I've been studying inductors and wanted to understand the behavior as a circuit is switched off just like the one below, when the transistor is normally conducting and suddenly is turned off by, say, a microcontroller signal. I know it's weird but please, do not consider the Protection Diode across it, I could neither find a better image nor design one circuit here since I'm asking it via cell phone.
Thus, I know that V=L*di/dt and it's the induced voltage formula across an inductor. I know it's going to yield a large voltage as it's quickly turned off, because di/dt is going to be a huge factor. Also, the current which is supposed to flow through the inductor as t-> (infinite) is I=(V+) /R where R is the coil resistance. In addition to that, I know that as the transistor is turned off, the current in an inductor cannot instantly change, so it's going to be (V+) /R in the very first moment the transistor is off, and assuming it'll have a really high resistance when off, the voltage across the inductor should be large in order to try to maintain the current flowing just like before.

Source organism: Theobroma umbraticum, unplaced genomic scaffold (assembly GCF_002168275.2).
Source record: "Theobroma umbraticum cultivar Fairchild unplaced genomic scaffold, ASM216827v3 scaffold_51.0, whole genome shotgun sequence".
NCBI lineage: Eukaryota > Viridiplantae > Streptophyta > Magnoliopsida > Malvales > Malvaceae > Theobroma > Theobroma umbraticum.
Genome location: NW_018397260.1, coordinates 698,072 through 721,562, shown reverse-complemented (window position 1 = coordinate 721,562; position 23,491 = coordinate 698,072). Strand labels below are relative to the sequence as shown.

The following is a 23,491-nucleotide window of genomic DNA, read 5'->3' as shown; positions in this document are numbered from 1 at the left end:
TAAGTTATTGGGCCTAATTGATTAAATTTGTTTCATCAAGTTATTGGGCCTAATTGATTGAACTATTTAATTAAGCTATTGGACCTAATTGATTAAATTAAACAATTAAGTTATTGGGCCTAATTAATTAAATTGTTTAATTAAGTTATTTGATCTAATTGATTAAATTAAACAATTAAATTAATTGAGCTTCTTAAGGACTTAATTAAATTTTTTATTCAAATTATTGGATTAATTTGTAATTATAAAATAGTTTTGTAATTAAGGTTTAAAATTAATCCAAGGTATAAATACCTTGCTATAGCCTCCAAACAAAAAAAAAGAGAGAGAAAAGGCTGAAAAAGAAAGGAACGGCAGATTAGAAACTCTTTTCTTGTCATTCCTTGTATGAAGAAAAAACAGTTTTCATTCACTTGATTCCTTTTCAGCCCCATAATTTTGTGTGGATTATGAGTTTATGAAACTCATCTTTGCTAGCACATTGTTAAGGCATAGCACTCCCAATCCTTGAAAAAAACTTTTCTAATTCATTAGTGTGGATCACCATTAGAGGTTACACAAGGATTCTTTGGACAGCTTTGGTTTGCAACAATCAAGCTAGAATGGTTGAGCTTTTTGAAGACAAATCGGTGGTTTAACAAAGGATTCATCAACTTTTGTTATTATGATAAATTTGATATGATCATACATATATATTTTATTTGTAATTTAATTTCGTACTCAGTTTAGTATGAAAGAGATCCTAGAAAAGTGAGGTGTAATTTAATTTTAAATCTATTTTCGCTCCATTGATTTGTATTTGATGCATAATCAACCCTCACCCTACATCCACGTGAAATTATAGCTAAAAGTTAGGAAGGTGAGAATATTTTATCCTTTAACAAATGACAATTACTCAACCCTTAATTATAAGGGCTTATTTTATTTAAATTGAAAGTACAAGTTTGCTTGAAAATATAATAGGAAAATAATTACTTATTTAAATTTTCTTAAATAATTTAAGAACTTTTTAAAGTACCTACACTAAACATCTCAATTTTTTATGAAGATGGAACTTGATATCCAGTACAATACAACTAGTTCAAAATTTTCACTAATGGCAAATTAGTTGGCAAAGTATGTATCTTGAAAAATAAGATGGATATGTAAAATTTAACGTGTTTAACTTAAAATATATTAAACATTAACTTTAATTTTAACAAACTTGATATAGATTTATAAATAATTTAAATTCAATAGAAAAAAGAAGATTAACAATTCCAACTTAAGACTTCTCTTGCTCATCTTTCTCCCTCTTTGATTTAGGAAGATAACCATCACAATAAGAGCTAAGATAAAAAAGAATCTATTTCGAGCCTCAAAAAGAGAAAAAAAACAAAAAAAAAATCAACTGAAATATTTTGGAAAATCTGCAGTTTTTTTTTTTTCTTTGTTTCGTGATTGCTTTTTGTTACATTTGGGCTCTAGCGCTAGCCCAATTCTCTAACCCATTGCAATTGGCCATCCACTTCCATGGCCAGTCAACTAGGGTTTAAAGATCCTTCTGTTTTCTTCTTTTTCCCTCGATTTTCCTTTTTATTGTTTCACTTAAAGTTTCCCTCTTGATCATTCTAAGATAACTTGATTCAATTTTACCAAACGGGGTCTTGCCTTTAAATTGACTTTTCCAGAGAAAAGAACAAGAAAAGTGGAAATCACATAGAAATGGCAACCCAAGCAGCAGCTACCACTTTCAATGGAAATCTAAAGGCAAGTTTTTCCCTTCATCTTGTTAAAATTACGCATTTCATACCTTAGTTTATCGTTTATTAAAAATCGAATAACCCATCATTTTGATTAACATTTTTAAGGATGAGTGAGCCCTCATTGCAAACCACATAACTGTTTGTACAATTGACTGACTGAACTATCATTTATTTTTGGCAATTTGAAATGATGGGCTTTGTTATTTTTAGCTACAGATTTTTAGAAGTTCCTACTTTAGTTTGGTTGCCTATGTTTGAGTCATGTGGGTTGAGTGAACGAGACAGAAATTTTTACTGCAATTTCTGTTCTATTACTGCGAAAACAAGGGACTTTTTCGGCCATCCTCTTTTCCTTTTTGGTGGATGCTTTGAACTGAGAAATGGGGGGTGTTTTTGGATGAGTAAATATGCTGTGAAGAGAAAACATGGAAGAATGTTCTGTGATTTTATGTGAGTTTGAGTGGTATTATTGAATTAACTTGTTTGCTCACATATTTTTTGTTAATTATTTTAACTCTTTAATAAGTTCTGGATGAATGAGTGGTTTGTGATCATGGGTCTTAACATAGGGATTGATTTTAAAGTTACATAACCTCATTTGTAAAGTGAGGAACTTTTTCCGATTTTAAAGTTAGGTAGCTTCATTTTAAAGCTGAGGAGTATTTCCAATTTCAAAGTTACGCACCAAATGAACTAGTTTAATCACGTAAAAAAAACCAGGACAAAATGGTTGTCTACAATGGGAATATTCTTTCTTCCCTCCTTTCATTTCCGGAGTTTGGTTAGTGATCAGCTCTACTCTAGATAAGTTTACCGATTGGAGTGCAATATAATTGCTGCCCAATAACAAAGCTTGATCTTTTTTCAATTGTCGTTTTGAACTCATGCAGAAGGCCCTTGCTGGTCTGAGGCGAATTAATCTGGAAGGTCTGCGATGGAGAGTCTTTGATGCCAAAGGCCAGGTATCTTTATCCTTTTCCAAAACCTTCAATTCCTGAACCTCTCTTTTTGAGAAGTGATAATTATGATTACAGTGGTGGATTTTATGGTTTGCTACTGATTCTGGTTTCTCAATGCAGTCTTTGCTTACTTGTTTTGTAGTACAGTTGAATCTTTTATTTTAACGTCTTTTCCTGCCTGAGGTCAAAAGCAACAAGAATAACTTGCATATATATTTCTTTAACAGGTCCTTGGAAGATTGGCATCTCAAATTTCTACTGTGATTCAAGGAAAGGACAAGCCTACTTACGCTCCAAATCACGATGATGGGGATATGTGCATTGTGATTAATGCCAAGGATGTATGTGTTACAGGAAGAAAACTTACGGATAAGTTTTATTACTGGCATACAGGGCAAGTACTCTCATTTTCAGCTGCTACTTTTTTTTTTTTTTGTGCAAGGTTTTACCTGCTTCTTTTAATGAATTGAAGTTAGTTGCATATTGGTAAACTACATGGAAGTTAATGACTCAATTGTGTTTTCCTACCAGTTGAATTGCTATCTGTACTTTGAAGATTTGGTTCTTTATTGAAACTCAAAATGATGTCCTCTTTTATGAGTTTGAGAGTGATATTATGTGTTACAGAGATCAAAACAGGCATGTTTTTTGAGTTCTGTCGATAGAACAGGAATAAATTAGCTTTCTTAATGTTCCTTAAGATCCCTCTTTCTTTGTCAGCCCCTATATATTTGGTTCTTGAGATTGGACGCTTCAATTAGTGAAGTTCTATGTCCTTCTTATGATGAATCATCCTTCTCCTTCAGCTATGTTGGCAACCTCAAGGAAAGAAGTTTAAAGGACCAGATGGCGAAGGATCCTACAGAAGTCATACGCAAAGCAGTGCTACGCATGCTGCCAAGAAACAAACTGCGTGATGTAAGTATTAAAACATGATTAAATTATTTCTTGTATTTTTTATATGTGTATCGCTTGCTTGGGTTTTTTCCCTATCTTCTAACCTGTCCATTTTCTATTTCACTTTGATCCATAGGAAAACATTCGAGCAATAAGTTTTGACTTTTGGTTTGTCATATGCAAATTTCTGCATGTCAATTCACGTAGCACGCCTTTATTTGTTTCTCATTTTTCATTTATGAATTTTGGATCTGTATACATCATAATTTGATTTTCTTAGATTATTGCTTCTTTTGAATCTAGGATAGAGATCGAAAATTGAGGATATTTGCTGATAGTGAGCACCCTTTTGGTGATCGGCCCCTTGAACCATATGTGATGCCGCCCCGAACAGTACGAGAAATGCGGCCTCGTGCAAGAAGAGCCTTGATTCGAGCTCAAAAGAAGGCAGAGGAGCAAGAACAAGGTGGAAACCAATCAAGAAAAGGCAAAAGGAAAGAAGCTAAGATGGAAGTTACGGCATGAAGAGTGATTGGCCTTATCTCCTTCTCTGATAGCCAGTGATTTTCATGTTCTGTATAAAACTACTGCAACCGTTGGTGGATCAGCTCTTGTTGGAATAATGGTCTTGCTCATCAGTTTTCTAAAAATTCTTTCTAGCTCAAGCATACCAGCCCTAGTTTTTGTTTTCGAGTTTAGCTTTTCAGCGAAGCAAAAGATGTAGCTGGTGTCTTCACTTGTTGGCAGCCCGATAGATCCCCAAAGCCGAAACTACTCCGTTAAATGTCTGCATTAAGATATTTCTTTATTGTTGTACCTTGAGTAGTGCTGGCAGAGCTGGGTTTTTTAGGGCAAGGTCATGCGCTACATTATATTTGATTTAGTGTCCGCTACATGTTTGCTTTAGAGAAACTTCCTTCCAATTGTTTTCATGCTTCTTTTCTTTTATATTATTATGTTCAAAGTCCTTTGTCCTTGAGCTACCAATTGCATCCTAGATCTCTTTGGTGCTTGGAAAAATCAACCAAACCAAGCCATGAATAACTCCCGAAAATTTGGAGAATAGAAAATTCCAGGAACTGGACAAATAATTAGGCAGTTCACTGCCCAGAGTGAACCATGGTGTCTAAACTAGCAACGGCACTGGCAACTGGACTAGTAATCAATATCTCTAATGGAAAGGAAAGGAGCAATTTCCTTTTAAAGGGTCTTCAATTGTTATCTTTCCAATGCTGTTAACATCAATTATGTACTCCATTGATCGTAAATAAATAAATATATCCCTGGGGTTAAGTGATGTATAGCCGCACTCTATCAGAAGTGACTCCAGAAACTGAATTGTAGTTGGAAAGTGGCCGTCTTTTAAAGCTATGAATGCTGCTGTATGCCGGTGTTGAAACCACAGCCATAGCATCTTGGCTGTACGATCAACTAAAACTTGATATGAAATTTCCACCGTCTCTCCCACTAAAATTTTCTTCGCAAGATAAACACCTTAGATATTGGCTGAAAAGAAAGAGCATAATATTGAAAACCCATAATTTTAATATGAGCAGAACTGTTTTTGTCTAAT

My point is I get confused on how to think correctly about it. What is actually the correct way to think? The way by which di/dt is large and so will be the voltage across the inductor or the way by which the current will try to be kept constant and as the transistor is going to be a huge resistance when turned off, the voltage across the inductor will then be large?
Thank you for any help.